The whole passage, read by a soul awake to itself, and to the holiness of the Judge of men, will contribute from its every sentence something to our conviction, our repentance, our dread of self, our persuasion that somehow from the judgment we must fly to the Judge. But this is not to be unfolded yet.
It was, I believe, a precept of John Wesley’s to his evangelists, in unfolding their message, to speak first in general of the love of God to man; then, with all possible energy, and so as to search conscience to its depths, to preach the law of holiness; and then, and not till then, to uplift the glories of the Gospel of pardon, and of life. Intentionally or not, his directions follow the lines of the Epistle to the Romans.
But the Apostle has by no means done with the Jew, and his hopes of heaven by pedigree and by creed. He recurs to the impartiality of "that day," the coming final crisis of human history, ever present to his soul. He dwells now almost wholly on the impartiality of its severity, still bearing on the Pharisee’s dream that somehow the Law will be his friend, for Abraham’s and Moses’ sake.
For all who sinned (or, in English idiom, all who have sinned, all who shall have sinned) not law wise-even so, not law wise-shall perish, shall lose the soul; and all who in (or let us paraphrase, under) law have sinned, by law shall be judged, that is to say, practically, condemned, found guilty. For not law’s hearers are just in God’s court: nay, law’s doers shall be justified; for "law" is never for a moment satisfied with applause, with approbation; it demands always and inexorably obedience. For whenever (the) Nations, Nations not having law, by nature-as distinct from express precept-do the things of the Law, when they act on the principles of it, observing in any measure the eternal difference of right and wrong, these men, though not having law, are to themselves law; showing as they do-to one another, in moral intercourse-the work of the Law, that which is, as a fact, its result where it is heard, a sense of the dread claims of right, written in their hearts, present to the intuitions of their nature; while their conscience, their sense of violated right, bears concurrent witness, each conscience "concurring" with all; and while, between each other, in the interchanges of thought and discourse, their reasonings accuse, or it may be defend, their actions; now in conversation, now in treatise or philosophic dialogue. And all this makes one vast phenomenon, pregnant with lessons of accountability, and ominous of a judgment coming; in the day when God shall judge the secret things of men, even the secrets hid beneath the solemn robe of the formalist, according to my Gospel, by means of Jesus Christ, to whom the Father "hath committed all judgment, as He is the Son of Man". [John 5:27] So he closes another solemn cadence with the blessed Name. It has its special weight and fitness here; it was the name trampled by the Pharisee, yet the name of Him who was to judge him in the great day.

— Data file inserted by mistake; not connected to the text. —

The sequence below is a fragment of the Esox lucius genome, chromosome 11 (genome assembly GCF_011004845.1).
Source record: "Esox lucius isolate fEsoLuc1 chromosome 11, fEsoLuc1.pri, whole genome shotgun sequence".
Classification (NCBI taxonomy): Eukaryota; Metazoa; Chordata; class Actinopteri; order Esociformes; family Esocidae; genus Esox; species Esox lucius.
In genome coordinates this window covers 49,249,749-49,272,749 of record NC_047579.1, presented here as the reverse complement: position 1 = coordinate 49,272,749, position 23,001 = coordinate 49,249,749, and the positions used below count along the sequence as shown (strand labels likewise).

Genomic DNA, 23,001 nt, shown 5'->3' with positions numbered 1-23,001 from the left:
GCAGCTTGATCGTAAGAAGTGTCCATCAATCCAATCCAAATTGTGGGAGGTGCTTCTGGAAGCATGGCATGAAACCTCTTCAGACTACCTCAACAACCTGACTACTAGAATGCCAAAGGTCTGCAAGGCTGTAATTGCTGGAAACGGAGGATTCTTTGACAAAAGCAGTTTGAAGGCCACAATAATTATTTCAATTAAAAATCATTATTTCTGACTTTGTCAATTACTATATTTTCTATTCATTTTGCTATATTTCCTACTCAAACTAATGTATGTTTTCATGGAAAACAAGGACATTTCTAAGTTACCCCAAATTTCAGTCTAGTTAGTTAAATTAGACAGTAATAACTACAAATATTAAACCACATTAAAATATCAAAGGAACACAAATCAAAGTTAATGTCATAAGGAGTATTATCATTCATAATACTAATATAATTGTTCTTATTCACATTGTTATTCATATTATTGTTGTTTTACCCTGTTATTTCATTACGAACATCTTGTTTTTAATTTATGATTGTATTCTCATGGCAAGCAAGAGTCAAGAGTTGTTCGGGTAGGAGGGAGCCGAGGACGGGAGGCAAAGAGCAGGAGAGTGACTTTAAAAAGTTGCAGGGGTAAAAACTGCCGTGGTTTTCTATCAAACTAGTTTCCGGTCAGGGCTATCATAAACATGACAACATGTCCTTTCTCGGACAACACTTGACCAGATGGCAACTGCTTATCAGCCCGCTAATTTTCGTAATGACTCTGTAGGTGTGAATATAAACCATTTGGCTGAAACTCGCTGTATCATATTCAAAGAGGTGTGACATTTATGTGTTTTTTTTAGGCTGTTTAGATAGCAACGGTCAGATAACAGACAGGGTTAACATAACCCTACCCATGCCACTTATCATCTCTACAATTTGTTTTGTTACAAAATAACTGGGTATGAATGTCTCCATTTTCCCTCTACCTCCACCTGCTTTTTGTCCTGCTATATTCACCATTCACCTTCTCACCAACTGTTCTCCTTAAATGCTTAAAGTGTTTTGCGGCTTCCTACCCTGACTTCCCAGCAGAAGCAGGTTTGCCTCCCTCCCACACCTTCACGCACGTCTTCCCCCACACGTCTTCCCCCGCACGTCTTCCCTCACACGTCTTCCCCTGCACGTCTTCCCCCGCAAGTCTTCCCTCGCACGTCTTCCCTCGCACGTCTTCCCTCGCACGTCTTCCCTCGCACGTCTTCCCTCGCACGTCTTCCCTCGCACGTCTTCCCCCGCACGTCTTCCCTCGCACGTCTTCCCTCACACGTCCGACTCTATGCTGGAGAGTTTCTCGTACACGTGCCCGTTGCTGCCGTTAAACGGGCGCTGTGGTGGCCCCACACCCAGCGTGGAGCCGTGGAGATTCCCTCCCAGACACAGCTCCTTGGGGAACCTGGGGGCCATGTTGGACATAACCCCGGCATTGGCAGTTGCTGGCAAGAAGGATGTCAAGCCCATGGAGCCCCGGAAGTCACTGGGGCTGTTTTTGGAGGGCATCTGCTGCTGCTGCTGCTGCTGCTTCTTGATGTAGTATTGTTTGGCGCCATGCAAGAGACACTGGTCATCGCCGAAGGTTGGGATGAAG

The main import of the paragraph is plain. It is, to enforce the fact of the accountability of the Jew and the Greek alike, from the point of view of Law. The Jew, who is primarily in the Apostle’s thought, is reminded that his possession of the Law, that is to say of the one specially revealed code not only of ritual but far more of morals, is no recommendatory privilege, but a sacred responsibility. The Gentile meanwhile is shown, in passing, but with gravest purpose, to be by no means exempted from accountability simply for his lack of a revealed perceptive code. He possesses, as man, that moral consciousness without which the revealed code itself would be futile, for it would correspond to nothing. Made in the image of God, he has the mysterious sense which sees, feels, handles moral obligation. He is aware of the fact of duty. Not living up to what he is thus aware of, he is guilty.
Implicitly, all through the passage, human failure is taught side by side with human responsibility. Such a clause as that of ver. 14 (Romans 2:14), "when they do by nature the things of the law," is certainly not to be pressed, in such a context as this, to be an assertion that pagan morality ever actually satisfied the holy tests of the eternal Judge. Read in the whole connection, it only asserts that the pagan acts as a moral being; that he knows what it is to obey, and to resist, the sense of duty. That is not to say, what we shall soon hear St. Paul so solemnly deny, that there exists anywhere a man whose correspondence of life to moral law is such that his "mouth" needs not to "be stopped," and that he is not to take his place as one of a "world guilty before God."
Stern, solemn, merciful argument! Now from this side, now from that, it approaches the conscience of man, made for God and fallen from God. It strips the veil from his gross iniquities; it lets in the sun of holiness upon his iniquities of the more religious type; it speaks in his dull ears the words judgment day, tribulation, wrath, bewilderment, perishing. But it does all this that man, convicted, may ask in earnest what he shall do with conscience and his Judge, and may discover with joy that his Judge Himself has "found a ransom," and stands Himself in act to set him free.